At least this is what I’ve found in my own life, frustration in myself can wrongfully be taken out on those closest to me. One thing I get frustrated about is this sense that we have such little time on this planet and it’s as if I change what I’m doing a little too often because in some subconscious way I have massive fomo (fear of missing out). Life is short I want to try as much as I can, I guess. But is this really the best attitude to have?

There’s really no point getting worked up about time, I know that but sometimes you can’t help it. When you see people your age travelling or enjoying certain experiences you can’t help but wish you had those too, right? That’s why I think social media on the whole isn’t a good thing for people’s mental health. We are being bombarded by a plethora of photoshopped pictures, and rented out rich lifestyles. Photos and opinions are liked and disliked, all of it a facade at the end of the day.

Apologies, I feel like I’m going off on a bit of a tangent, I just wanted to share with you this element of change I’m going through currently. I wonder if I’m alone with this, or have you went through change as frequently as I?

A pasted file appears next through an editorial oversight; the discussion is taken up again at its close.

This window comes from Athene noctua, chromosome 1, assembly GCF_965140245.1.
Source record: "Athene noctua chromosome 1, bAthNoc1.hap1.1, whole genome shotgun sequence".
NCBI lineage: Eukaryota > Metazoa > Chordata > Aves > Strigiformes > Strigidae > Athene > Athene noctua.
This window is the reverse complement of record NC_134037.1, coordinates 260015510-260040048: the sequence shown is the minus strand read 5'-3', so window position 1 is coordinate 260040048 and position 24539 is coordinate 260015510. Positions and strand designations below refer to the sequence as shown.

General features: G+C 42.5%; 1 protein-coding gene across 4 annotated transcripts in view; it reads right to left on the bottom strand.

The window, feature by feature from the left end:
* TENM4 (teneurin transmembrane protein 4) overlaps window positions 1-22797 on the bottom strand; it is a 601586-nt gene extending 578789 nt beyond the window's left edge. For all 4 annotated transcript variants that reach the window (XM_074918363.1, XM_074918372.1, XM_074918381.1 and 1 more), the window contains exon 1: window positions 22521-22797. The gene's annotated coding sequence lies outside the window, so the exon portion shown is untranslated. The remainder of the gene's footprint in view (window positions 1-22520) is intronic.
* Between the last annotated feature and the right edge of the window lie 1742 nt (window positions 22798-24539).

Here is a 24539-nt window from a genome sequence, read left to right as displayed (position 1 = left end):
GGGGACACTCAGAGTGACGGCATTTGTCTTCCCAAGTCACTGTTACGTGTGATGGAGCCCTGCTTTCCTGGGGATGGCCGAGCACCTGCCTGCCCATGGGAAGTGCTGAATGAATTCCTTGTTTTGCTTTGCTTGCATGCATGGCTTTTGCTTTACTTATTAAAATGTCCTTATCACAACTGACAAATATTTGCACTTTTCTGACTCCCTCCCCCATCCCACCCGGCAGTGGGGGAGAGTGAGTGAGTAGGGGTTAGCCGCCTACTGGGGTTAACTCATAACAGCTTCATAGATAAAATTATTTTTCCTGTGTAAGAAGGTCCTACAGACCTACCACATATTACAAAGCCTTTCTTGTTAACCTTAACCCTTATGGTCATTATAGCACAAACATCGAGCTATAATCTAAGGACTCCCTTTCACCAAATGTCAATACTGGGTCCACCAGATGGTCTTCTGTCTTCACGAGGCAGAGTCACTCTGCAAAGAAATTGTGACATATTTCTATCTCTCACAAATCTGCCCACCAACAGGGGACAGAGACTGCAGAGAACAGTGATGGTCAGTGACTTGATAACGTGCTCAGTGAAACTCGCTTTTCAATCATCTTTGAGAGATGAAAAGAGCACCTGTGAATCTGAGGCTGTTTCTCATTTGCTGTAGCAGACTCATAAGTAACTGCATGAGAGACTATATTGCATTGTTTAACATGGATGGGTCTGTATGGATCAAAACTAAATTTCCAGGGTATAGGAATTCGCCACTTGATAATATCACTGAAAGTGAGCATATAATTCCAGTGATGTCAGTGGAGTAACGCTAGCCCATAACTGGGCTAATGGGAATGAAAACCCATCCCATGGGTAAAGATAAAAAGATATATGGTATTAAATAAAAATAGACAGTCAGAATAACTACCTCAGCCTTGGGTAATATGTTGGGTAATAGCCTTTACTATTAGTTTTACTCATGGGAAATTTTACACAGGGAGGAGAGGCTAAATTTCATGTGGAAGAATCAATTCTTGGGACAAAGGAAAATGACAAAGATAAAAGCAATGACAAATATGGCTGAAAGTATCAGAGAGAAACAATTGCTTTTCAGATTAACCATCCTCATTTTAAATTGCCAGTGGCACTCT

I’ll leave this with you, the words of Greek Philosopher Heraclitus (terrible choice of name):

change is the only constant in life.”

 

 

 

 

An Evening Lit By Candlelight

Writing

It’s been a hot minute (I hate that term) since I’ve written anything mildly conducive to that of an Individual with half a brain cell..

I don’t know why but lately I’ve found it difficult being organised, finding time to post anything. I’ve found it difficult feeling fulfilled. So much so that I’ve perhaps exchanged the time dedicated to blogging to doing ‘other things ‘ which may have promise of filling this void of unfulfillment.